Excuse me. Two very simple words. Two tiny words that can change your demeanor in a matter of seconds. Let’s take a look at this two word phrase. Excuse me, is an expression that asks for forgiveness for a social violation, such as bumping into someone or asking someone to move to the side so you can move around them with ease. No more, no less. Excuse me is a simple phrase used throughout daily life, or so I thought.
I don’t know if manners aren’t being taught anymore but often I find myself in daily situations on my commute, in the grocery store, walking home, visiting a tourist location, etc., where it is evident that people don’t know what the phrase “excuse me” means. Even worse, in every situation there is a wide age range of people who are totally brain-dead when this small phrase is uttered.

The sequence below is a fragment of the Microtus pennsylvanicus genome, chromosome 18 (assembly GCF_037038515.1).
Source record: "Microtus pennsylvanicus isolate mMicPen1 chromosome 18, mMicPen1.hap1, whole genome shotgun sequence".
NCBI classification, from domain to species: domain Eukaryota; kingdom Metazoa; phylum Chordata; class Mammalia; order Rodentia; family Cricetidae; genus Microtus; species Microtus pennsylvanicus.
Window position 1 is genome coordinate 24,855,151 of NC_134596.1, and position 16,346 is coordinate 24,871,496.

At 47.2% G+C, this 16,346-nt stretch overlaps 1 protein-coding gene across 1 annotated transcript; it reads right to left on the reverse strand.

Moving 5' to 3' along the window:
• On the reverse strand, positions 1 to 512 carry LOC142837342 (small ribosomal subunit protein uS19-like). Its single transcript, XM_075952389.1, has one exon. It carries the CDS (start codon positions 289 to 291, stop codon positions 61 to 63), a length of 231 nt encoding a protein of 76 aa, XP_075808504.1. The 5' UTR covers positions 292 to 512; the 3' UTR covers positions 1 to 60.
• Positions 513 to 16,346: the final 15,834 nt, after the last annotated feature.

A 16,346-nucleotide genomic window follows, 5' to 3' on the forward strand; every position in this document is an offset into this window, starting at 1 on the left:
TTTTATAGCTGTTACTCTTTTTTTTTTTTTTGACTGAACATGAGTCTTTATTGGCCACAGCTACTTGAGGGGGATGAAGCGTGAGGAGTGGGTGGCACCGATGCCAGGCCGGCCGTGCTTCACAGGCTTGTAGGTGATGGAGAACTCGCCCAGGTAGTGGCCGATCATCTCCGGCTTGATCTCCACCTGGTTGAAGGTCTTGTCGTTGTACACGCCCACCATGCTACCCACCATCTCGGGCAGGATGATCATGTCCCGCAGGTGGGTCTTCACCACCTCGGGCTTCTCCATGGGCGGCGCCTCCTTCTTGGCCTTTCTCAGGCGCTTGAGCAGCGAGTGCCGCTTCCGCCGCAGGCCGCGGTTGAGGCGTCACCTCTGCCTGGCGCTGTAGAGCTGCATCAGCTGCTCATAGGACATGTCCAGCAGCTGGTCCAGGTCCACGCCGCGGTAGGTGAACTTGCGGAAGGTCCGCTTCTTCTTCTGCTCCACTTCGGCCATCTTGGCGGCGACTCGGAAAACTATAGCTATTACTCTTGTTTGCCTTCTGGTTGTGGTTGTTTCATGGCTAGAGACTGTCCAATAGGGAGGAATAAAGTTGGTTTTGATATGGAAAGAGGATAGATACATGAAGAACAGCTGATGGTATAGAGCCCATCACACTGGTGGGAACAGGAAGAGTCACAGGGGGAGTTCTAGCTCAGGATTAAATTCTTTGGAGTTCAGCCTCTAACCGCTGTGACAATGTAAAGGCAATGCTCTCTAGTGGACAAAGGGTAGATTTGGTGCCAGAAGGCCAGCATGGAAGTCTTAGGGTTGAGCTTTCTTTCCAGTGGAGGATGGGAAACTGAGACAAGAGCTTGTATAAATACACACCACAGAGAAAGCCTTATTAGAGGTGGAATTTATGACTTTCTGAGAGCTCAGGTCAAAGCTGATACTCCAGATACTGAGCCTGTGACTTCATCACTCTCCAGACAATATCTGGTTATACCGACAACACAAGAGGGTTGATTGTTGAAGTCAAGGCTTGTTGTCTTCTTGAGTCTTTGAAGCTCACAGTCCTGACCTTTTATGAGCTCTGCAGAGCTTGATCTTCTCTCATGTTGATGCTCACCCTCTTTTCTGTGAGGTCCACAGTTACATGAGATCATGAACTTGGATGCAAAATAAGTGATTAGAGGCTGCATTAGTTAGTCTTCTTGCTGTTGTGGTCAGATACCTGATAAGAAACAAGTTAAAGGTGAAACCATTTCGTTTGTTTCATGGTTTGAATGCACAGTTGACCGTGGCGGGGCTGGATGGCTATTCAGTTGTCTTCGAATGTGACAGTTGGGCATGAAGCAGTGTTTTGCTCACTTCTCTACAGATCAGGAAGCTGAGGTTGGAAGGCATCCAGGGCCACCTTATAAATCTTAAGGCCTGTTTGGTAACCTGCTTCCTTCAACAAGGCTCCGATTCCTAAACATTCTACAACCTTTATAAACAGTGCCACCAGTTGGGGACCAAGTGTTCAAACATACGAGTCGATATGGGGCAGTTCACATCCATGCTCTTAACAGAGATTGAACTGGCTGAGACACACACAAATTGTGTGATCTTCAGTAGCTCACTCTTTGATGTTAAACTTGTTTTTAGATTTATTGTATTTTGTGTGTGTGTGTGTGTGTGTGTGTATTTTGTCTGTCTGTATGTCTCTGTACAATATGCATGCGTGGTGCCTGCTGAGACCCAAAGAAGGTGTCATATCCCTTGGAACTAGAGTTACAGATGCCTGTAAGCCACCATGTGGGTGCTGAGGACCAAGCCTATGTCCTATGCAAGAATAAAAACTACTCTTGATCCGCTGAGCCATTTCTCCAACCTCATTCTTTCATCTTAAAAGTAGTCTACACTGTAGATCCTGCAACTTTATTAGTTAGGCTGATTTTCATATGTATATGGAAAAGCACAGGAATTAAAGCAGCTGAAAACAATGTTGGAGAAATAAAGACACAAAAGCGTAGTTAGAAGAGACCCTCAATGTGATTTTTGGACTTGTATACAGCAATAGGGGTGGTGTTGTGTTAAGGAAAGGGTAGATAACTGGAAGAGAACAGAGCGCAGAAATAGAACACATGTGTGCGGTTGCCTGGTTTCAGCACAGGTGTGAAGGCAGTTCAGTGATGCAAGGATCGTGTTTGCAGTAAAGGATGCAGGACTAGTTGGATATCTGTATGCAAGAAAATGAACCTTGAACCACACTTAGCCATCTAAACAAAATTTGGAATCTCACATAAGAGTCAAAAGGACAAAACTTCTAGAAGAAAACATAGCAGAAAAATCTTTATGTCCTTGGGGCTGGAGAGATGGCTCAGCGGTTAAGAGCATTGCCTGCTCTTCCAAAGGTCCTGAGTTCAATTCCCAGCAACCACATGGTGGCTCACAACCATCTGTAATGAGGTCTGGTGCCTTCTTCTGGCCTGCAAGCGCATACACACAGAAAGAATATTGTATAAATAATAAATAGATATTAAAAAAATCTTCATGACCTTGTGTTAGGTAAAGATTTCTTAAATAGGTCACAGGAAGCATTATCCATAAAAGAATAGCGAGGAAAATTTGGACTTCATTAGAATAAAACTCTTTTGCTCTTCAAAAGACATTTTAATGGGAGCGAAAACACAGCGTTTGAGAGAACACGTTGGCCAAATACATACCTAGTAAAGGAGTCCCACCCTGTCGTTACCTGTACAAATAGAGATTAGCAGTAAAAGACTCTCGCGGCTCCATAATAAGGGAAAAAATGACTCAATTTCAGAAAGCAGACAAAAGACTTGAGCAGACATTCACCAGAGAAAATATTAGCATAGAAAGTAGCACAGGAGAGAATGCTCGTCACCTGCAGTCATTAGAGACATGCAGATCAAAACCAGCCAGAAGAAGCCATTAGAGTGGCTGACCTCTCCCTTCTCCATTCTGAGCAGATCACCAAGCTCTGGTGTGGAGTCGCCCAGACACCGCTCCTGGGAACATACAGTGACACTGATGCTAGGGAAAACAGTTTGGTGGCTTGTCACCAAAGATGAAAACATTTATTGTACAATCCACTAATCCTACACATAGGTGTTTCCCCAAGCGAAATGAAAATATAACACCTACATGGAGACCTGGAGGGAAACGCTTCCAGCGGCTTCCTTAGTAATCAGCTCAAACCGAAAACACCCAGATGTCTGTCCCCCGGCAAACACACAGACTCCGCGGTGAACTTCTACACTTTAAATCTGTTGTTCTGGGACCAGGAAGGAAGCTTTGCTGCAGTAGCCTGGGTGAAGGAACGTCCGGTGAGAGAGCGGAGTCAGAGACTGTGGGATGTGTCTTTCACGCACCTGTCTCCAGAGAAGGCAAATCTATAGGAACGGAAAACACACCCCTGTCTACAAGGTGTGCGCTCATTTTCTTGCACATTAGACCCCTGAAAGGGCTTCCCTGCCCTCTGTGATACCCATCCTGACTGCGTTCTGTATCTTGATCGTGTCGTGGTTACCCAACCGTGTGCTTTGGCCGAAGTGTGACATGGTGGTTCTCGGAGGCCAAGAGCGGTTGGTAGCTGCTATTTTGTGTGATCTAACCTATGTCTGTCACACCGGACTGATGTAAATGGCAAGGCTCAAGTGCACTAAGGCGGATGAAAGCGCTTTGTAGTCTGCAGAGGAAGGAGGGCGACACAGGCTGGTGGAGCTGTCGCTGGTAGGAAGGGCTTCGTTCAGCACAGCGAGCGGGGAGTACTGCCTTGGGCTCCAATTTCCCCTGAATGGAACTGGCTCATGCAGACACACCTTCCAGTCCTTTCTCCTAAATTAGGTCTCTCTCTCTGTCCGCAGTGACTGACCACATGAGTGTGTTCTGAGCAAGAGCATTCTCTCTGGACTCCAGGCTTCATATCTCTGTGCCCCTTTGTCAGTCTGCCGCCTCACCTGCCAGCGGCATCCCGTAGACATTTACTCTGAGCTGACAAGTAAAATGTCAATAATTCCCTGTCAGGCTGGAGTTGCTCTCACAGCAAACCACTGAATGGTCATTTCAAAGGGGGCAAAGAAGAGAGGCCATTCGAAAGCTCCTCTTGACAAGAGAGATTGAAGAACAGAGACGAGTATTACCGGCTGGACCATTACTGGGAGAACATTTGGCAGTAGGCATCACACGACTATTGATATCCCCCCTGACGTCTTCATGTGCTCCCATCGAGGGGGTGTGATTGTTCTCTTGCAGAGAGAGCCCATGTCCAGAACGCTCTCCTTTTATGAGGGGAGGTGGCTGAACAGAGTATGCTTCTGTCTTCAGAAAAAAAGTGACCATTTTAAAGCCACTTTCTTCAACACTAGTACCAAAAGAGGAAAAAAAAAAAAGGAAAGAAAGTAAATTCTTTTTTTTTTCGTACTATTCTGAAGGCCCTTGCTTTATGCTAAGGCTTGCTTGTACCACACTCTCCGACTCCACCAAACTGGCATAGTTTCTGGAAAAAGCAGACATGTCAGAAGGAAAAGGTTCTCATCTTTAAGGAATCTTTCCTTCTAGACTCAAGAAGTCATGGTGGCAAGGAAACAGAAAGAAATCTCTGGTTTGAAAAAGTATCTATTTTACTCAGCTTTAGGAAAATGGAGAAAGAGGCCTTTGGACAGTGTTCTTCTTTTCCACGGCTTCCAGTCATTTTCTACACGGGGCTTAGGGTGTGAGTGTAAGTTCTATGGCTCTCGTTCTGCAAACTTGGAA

Without a doubt my mind is blown by the pure lack of response when I say “excuse me” in a crowd of people on the metro, museum, at the office, a restaurant or even on the street. Lately, it has irked me more than usual because it’s a manners issue, it’s a parenting issue. Now, as you all know I am not a parent so really I have no “right” to be saying what comes next, but I’m going to say it so take all of the offense you want; I don’t care. I don’t care anymore because apparently parents are not doing their “jobs” anymore and teaching simple courtesies of the world to their children who in-turn will be ruling the world in the coming generations. [Gawd, if I read this I’d think this was written by the most crotchety old person of all time who hated everything and everyone].
Maybe my Midwest upbringing made me nicer than the normal person. Maybe my kickass parents taught me more than the average parent. Maybe I notice (more than the average Millennial) that kids are running rampant around without control because kids freak me out. Maybe the fact that the phrase “excuse me” is common anymore should be. Call me old school, but let’s bring these tiny two words back into our normal repertoire. I’m lobbying for this phrase to be common until the day I die.